The Way is lost in the glorification of right and wrong. The Way is lost in the completion of love. But are there such things as loss and completion? Or are there no such things as loss and completion? Loss and completion -- that's Master Bright Works playing his lute. No loss and no completion -- that's Master Bright Works not playing his lute. Bright Works playing his lute, Shi Kuang holding his baton, Huizi leaning on his desk: the knowledge of these three masters was almost perfect, and they passed their successes on to later years. What they liked they tried to set apart from other things. What they liked they tried to illuminate. But they only succeeded in illuminating the other things and so ended in the gloom of "hard and white" [that is, meaningless logical distinctions]. Their followers ended up tangled in the string of works and were incompete their whole lives. If this counts as completion, then we are all complete, too. If this doesn't count as completion, then none of us have ever been complete. So the torch of slippery doubt is what the sage steers by. Don't insist, but lodge in the usual: this is what I mean by throwing things open to the light. [Kjellberg trans., p. 218-219]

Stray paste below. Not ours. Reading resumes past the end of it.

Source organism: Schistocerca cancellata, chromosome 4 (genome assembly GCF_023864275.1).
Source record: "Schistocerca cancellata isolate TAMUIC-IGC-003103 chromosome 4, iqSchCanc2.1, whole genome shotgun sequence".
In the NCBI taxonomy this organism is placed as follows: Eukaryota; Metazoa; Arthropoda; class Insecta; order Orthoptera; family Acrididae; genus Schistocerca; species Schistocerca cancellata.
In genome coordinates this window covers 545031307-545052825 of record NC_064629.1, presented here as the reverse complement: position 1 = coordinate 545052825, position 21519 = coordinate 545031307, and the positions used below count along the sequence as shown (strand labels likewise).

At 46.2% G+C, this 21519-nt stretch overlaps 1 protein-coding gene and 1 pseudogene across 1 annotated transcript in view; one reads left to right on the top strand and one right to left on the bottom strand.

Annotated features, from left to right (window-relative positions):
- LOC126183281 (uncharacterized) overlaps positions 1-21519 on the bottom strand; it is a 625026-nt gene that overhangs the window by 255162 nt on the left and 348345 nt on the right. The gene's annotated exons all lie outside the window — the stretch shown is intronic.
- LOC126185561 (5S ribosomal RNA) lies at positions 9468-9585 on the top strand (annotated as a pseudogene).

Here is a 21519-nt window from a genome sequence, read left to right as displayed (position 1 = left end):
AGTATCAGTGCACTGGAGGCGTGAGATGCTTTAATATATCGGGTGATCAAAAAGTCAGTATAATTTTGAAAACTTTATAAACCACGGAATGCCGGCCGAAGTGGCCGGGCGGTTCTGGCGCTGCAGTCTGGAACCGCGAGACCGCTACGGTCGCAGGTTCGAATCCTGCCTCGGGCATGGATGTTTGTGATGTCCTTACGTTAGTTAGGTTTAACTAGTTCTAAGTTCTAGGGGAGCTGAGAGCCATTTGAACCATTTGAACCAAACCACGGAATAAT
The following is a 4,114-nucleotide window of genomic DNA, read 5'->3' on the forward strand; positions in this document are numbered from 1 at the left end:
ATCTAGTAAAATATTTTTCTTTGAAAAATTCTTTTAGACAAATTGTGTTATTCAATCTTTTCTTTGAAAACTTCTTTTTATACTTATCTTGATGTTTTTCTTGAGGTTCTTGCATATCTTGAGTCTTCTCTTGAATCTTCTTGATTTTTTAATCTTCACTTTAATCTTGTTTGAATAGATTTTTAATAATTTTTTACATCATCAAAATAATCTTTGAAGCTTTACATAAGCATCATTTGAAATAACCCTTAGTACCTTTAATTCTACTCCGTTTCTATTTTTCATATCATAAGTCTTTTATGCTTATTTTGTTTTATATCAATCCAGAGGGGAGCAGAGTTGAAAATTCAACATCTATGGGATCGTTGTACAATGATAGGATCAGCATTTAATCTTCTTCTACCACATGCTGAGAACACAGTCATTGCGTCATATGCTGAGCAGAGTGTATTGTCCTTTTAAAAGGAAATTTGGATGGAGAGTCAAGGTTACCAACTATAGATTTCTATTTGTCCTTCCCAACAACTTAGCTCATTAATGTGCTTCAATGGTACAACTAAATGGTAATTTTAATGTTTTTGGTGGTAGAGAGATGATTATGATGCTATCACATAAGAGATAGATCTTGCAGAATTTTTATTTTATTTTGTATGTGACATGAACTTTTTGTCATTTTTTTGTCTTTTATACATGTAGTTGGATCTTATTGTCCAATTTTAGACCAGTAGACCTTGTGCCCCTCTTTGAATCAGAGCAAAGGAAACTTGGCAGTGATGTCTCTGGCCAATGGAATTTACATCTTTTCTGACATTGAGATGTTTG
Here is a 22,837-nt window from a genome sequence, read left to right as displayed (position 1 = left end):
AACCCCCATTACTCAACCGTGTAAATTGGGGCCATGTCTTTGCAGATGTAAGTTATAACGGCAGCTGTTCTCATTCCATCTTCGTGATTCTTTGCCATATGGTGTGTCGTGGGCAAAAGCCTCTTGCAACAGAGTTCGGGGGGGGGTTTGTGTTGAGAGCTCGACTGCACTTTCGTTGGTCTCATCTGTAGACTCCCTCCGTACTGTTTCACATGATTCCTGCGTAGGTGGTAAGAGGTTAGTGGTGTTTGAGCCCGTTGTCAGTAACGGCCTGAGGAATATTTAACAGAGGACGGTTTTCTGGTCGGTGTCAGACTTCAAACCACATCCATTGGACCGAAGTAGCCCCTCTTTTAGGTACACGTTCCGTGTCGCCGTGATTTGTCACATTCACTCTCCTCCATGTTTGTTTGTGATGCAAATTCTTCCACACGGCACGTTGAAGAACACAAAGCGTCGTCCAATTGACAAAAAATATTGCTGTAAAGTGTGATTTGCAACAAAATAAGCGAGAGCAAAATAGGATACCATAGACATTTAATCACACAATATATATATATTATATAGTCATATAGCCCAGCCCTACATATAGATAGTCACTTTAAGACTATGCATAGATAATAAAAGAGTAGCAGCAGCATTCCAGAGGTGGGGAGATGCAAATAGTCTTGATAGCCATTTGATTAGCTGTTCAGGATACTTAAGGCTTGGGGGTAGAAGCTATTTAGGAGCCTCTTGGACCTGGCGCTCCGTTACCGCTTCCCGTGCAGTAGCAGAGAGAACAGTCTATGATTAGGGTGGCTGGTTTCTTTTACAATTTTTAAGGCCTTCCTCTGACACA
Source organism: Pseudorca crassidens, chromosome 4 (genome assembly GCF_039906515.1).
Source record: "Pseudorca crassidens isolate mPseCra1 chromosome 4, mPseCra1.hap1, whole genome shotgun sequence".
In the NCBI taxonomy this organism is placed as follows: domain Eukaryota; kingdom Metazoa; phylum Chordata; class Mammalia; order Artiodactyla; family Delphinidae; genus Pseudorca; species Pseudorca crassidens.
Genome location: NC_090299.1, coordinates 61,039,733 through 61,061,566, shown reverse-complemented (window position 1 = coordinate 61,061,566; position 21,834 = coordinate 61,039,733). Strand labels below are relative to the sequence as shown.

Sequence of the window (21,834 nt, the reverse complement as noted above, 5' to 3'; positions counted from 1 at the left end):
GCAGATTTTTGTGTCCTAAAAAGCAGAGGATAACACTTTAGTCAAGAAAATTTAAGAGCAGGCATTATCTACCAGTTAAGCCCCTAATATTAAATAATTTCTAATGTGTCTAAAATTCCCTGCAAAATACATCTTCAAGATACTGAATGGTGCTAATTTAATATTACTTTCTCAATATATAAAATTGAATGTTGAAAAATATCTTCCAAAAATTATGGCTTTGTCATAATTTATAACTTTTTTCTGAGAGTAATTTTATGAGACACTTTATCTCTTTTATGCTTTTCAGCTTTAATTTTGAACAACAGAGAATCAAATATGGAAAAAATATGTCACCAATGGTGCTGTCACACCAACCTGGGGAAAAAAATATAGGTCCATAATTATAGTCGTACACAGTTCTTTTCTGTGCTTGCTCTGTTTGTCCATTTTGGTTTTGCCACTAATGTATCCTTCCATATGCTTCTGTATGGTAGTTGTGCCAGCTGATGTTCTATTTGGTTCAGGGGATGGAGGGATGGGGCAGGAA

A difficult passage! But if anything is clear, it's that the Way is lost (if anything can be lost, if there is such a thing as loss) in the skillful activities of Master Bright Works on the lute, etc. There is no praise here of skillful activity as the secret of caring for life.
(Indeed maybe it's the commitment to caring about success and failure -- "right" and "wrong" -- that is the root of the problem. The Zhuangzi of Chapter 2 might not praise the butcher who takes pride in his accomplishment, and who presumably would be disappointed if he broke his knife and ruined the ox, or even became only an average butcher -- which most butchers must of course be.)
(3.) Zhuangzi (for example in the weasel passage) praises "doing nothing". Although the idea of doing nothing (wu wei) has received enormous attention in the secondary literature in classical Chinese philosophy and has come to seem to mean something very different from its surface meaning (something like spontaneous, skillful reactivity, in fact), I don't really see much of a textual basis for this in the Inner Chapters of the Zhuangzi. He seems simply to praise literally doing nothing (or very little), like the yak. To the extent Zhuangzi does, here and elsewhere, praise uselessness and doing nothing, that seems the opposite of praising skillful accomplishment.
So I think we must re-evaluate standard interpretations of Zhuangzi's view of skill. And, indeed, I think Zhuangzi contains the seeds of a critique of the idea of "flow" as a central aim of life.